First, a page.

With nearly 200 to choose from, real estate investment trusts have become big competitors for investors' dollars.
REITs, despite a spotty history, have become popular investments for yield funds and growth and income mutual funds, says Brad Razook, head of investment banking at Natwest Securities.
"Anyone who used to buy a utility will now buy a REIT," he said. "It's gone from a cottage industry to a real sector."
The number of publicly traded REITs has increased from 119 in 1990 to 198, according to the National Association of Real Estate Investment Trusts. It estimates that there are 300 REITs overall.
The trusts' popularity is a matter of simple economics, said Mr. Razook. The real estate disaster of the late 1980s and early '90s left great assets at "fire-sale prices," he said.
Banks at the time were leery of lending money for commercial real estate. REITs were set up by property developers, who were forced by a lack of bank loans to raise money from investors.
Players in the institutional equity market "woke up and realized that all they had to do was write a check" to pick up properties, Mr. Razook said. REIT investors receive 95% of the taxable income from the properties as dividends.
In 1990 Natwest took five REITs to market; last year the investment banking firm completed 100 deals.
The shares in the REITs are traded like any other stock, and a growing number of analysts-some of them former thrift analysts-follow them.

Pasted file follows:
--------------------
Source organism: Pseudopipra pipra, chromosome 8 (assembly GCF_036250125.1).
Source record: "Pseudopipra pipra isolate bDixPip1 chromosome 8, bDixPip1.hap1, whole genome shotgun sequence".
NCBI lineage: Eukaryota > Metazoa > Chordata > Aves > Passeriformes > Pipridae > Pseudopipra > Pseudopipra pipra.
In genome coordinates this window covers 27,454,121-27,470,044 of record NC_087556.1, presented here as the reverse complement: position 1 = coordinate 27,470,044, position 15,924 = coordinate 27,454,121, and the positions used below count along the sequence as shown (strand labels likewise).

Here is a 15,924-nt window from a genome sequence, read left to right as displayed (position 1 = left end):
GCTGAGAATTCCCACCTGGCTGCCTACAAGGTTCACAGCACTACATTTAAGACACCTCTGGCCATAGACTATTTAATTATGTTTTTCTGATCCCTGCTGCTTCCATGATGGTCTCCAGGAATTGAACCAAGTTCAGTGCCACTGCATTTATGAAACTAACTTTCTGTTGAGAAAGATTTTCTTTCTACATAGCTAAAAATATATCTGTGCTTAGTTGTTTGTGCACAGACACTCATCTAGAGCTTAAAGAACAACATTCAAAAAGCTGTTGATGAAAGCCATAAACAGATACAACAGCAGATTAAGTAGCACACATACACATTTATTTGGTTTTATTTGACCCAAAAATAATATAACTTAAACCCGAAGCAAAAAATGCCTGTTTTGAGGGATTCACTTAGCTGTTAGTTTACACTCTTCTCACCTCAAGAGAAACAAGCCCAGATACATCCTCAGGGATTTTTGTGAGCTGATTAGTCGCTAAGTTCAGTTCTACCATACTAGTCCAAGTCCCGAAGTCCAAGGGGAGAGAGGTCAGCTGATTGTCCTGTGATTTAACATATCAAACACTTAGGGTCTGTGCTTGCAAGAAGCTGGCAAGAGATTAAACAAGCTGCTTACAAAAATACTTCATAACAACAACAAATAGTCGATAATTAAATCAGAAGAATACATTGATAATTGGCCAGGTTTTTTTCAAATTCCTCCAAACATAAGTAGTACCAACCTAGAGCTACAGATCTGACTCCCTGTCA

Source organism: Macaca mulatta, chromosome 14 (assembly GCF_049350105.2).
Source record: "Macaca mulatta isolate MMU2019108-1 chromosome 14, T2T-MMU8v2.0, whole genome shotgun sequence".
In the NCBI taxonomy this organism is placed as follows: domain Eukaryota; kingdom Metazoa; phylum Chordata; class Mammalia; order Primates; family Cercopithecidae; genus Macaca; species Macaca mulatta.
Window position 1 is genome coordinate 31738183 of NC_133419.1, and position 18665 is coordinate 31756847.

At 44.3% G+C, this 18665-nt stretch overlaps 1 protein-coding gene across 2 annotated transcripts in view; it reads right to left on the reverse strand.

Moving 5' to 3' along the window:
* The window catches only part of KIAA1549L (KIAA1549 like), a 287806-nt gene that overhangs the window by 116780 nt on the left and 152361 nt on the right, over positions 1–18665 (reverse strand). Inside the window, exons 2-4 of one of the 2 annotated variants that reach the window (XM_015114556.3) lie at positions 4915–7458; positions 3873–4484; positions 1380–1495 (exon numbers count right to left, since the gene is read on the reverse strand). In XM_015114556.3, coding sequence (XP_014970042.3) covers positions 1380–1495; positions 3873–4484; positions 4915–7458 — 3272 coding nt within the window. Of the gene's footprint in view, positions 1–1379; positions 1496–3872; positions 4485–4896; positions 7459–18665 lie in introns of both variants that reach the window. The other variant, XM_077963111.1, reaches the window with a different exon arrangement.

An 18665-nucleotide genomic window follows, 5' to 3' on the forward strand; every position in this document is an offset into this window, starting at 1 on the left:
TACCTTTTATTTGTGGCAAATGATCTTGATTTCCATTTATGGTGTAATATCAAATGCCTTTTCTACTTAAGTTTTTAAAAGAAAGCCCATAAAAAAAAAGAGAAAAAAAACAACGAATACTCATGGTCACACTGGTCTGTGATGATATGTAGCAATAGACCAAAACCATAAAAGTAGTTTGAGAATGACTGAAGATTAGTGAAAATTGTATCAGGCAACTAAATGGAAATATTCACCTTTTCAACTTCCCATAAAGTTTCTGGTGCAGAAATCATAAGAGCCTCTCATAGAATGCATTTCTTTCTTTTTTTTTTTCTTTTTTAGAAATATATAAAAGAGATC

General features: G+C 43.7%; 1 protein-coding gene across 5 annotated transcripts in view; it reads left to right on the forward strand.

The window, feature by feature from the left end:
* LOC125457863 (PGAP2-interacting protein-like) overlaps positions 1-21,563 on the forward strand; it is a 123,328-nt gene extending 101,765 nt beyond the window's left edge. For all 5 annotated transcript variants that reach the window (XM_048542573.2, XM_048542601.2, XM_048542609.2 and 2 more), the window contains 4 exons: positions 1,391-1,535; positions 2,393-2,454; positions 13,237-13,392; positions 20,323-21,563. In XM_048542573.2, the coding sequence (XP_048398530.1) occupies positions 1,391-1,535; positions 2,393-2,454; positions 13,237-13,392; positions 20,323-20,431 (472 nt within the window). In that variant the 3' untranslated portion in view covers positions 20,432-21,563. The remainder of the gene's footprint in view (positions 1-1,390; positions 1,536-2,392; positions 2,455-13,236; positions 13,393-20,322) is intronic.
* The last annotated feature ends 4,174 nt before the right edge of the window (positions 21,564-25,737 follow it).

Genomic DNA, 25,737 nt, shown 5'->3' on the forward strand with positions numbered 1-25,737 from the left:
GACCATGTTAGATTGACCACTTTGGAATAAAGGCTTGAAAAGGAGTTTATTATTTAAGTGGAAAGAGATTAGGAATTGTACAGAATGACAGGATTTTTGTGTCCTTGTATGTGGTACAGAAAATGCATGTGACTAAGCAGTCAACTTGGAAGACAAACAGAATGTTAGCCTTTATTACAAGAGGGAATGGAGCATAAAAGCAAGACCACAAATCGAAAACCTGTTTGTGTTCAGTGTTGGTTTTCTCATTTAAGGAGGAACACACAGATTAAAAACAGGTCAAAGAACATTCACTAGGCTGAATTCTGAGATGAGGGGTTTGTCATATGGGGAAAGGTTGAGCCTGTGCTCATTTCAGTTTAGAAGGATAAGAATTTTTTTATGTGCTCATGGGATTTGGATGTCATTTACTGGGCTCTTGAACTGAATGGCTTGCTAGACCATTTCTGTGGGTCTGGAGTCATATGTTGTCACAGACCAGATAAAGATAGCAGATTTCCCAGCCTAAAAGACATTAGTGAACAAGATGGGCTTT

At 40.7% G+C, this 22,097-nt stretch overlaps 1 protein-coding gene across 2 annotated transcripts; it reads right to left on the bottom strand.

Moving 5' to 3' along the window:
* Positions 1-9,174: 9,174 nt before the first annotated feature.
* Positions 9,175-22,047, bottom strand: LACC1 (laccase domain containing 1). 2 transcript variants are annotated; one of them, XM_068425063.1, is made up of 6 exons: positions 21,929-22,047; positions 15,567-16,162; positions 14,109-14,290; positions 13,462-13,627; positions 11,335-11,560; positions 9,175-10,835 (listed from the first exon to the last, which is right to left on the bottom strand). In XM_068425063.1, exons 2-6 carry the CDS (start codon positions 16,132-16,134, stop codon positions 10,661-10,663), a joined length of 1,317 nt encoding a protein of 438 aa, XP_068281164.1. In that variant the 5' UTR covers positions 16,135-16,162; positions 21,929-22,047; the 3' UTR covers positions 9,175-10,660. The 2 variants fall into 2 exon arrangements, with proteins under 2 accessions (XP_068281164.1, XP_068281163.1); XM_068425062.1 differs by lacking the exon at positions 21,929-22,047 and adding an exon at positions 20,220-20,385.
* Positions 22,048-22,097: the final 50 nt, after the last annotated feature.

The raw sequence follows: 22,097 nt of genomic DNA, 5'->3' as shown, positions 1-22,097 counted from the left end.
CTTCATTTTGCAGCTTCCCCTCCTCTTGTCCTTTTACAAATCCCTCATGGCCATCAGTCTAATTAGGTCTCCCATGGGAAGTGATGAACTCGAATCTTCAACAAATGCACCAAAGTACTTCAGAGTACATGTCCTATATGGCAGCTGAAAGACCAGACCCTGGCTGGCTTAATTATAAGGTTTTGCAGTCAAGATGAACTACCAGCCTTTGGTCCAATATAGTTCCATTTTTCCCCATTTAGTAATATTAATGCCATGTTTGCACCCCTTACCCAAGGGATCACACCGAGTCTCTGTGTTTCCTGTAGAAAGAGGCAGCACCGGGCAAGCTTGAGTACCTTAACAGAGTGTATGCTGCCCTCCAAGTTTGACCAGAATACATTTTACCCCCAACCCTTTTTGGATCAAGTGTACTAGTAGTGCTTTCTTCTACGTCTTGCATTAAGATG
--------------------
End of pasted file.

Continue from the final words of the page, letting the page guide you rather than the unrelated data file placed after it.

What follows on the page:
As banks' appetite for real estate has returned, REITs also have become big users of bank loans. Now, with competition for REIT business heating up, banks are vying to broaden their relationships with the trusts. (See article on page 5.)
History has not been kind to REITs, however.
Industry observers cite Chase Manhattan Bank as one near victim. Chase took heavy losses in the early 1970s almost entirely because of investments in highly leveraged REITs backed by speculative development.
But today's REITs are structured differently, analysts say, making them a much safer vehicle for real estate investing.
"Leverage is the key," said Steven Hash, an analyst for Lehman Brothers. Today's REITs rarely more than 35% leveraged; some in the 1970s had debt as high as 110% of the value of the properties they held.
The REITs of the '90s are not, for the most part, backed by mortgage loans, so they are less vulnerable to rate changes than their predecessors of the '70s.
Publicly traded REITs are good investments primarily because they are public, said PaineWebber analyst Johnathan Lit. They have to perform well to attract shareholders and ensure their own financial health.
"In prior REIT cycles you had an externally managed REIT," Mr. Lit said. "Now the management owns stock."
And the trusts have been fulfilling expectations. Last year's best- performing mutual fund was Cohen & Steers' real estate investment trust, said Lehman's Mr. Hash.
Despite the new low-risk look of REITs, there is still no guarantee they couldn't crash in another downdraft in the real estate market, Mr. Hash stressed.
But the disasters of the past don't color investors' thoughts about the products today, said Steve Weschler, president and chief executive of the REIT trade group.
"At this point," he said, raising a warning that the 1970s could return, "would be like saying, 'Do you remember what happened to corporations in 1929?'"